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WORDS MOLLY DYSON


EXCLUSIVE INTERVIEW


SMARTER SOURCING


Tobias Ragge, chief executive of hotel solutions provider HRS, tells BBT why corporates are starting to outsource their hotel programmes, and discusses the importance of transparency in the travel industry


T


RADITIONALLY, CORPORATE TRAVEL MANAGERS have committed to the RFP process with their hotel part- ners once a year, striking deals with both old and new suppliers and hoping their negotiated rates would be served over the coming 12 months. But Tobias Ragge, chief executive of HRS, believes that’s all about to change. HRS had a monumental year in 2018, winning contracts with Siemens, Airbus, Amazon and the UK’s Crown Com- mercial Service, among others. Why are big organisations outsourcing their hotel programmes? “I think people have realised that in order to get over the biggest challenge, which is leakage and adoption, they need to change because something hasn’t worked,” says Ragge.


FRAGMENTATION AND COMPLEXITY


“If you look at the stats, there’s a 72 per cent adoption rate for air, but only 42 per cent for hotels on average. The major drivers for this have been fragmentation and complexity. There are nearly 700,000 properties across the world, but only about 25 per cent of them are affiliated with chains that would traditionally operate on the GDSs. “If the content isn’t available on those systems, the GDSs can’t really help corporates because they are lacking the resources to get these smaller hotels onboard – you have to have a lot of boots on the ground in those tertiary markets to sign deals.”


Ragge says companies are starting to realise that by outsourcing this responsibility, they can let the experts navigate this complex landscape for them – something that could be especially useful for procurement managers who work across a variety of categories other than travel. “These people don’t want to know why hotel sourcing is so complex, or how to fix it, because they don’t have the time,” he claims. “The industry is facing the same problem – trying to do more with fewer resources. You can do one of two things – you work 24/7 and say goodbye to your family to try to fix it, or you work smarter and find somebody who can help you become more of a strategic procurement manager.” HRS has been singing the praises of continuous sourcing, whereby the traditional RFP process is thrown out and buyers are able to react to changes in their business as and when they happen rather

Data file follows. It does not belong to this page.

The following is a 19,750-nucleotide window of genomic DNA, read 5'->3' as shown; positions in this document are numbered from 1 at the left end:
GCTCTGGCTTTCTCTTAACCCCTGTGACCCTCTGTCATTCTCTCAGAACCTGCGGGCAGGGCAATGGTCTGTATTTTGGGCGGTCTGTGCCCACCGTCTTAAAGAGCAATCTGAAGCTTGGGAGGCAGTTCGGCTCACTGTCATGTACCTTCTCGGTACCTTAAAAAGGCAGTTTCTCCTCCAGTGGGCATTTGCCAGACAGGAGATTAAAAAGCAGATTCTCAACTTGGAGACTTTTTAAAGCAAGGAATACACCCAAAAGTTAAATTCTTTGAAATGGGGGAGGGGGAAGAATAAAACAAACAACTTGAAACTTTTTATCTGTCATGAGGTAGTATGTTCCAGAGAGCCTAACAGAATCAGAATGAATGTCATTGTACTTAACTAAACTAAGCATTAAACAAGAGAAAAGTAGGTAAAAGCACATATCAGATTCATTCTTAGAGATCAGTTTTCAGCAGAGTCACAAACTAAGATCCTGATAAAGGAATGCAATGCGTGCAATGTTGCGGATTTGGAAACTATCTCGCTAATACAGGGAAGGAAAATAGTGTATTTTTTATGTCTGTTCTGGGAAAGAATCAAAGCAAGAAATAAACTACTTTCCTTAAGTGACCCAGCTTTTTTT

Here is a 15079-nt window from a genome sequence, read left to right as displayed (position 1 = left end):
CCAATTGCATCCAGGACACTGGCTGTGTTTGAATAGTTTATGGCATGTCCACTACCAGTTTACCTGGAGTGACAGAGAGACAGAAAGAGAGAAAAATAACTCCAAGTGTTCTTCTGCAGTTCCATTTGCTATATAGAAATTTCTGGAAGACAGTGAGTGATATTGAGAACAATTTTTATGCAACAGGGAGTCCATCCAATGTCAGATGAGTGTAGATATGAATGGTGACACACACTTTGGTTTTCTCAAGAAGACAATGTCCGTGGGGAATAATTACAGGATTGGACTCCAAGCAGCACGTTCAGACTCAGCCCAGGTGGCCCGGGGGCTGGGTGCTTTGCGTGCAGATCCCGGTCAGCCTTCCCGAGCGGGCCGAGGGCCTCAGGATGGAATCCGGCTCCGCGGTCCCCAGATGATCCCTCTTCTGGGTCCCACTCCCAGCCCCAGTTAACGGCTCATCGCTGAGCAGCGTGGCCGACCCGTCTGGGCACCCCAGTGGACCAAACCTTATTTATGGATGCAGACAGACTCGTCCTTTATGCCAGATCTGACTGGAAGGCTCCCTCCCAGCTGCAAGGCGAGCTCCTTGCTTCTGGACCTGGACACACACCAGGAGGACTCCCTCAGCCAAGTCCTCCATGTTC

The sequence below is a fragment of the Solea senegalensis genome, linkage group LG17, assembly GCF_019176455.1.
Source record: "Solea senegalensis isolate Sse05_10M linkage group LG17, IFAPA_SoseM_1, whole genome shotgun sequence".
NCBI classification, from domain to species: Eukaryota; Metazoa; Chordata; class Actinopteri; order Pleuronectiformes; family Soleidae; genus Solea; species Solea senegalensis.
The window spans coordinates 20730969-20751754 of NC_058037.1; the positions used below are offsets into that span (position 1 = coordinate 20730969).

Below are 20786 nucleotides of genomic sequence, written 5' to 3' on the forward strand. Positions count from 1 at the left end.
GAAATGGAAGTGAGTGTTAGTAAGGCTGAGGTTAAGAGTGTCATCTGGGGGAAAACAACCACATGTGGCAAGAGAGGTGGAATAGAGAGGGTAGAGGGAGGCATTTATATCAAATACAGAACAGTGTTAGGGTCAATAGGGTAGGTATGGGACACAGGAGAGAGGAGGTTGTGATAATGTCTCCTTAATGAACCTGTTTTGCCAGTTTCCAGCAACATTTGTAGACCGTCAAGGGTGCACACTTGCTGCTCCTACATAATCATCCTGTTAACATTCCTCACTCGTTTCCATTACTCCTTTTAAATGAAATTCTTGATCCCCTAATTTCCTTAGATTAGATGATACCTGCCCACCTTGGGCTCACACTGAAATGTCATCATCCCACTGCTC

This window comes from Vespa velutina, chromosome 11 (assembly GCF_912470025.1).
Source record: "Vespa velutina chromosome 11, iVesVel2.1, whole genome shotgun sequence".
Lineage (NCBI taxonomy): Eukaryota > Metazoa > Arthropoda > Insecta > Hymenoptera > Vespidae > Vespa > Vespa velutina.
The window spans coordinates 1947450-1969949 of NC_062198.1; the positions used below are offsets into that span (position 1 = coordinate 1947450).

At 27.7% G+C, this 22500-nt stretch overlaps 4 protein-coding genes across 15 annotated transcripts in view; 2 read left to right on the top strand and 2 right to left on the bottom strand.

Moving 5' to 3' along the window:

buyingbusinesstravel.com


than a year down the line. Ragge says this can also help travel managers ensure properties are delivering the rates they’ve promised.


He says this also solves a lot of problems for the hotels themselves. “We heard from a few suppliers that they’re getting annoyed with the cumbersome RFP process, where you typically have three rounds of bidding when hotels first give the buyers a ‘wish rate’. That, in itself, is confusing because if the cus- tomer doesn’t have the budget, then why wouldn’t we cut out much of that process and just give them a target rate?” In October, Ragge spent time on stage at the ACTE Paris Global Summit and Corporate Lodging Forum calling on the industry to be more transparent. “Cus- tomers don’t know where their suppliers are making money,” he clarifies. “We’re not being entirely honest with customers about why certain solutions are being proposed. Why are we using content via the GDS and not investing in direct con-


PROFILE Tobias Ragge is chief


executive of family-owned HRS, a role he has held for ten years. He joined HRS as executive assistant in 2004, and became head of marketing in 2005. He previously worked at Lufthansa from 2002-2004, working in strategy and alliance management, among other areas.


nects? The honest answer is, it’s a commercial investment and takes a lot of money to set up, and you’re not usually compensated in the same way as you are with the GDS. That’s the simple dynamics of the situation. “There’s a lot of back-end rebates and overwrites, but


that’s not very transparent. It wouldn’t be an issue if it didn’t have so much influence over the customer. We nor- mally see two biases – the connectivity angle, where cor- porates are only worried about getting access to content; and the monetisation effect, whereby they’re biased to the systems that allow them to manage their costs.” He concludes: “Corporates are catching on to the fact that there might be something going on behind the scenes and that is creating a feeling of distrust. That’s when you start getting travel managers giving up and introducing open booking. I don’t think that’s the right solution because managed travel can add a lot of value to corpora- tions when it’s done properly.”


2019 JANUARY/FEBRUARY 47


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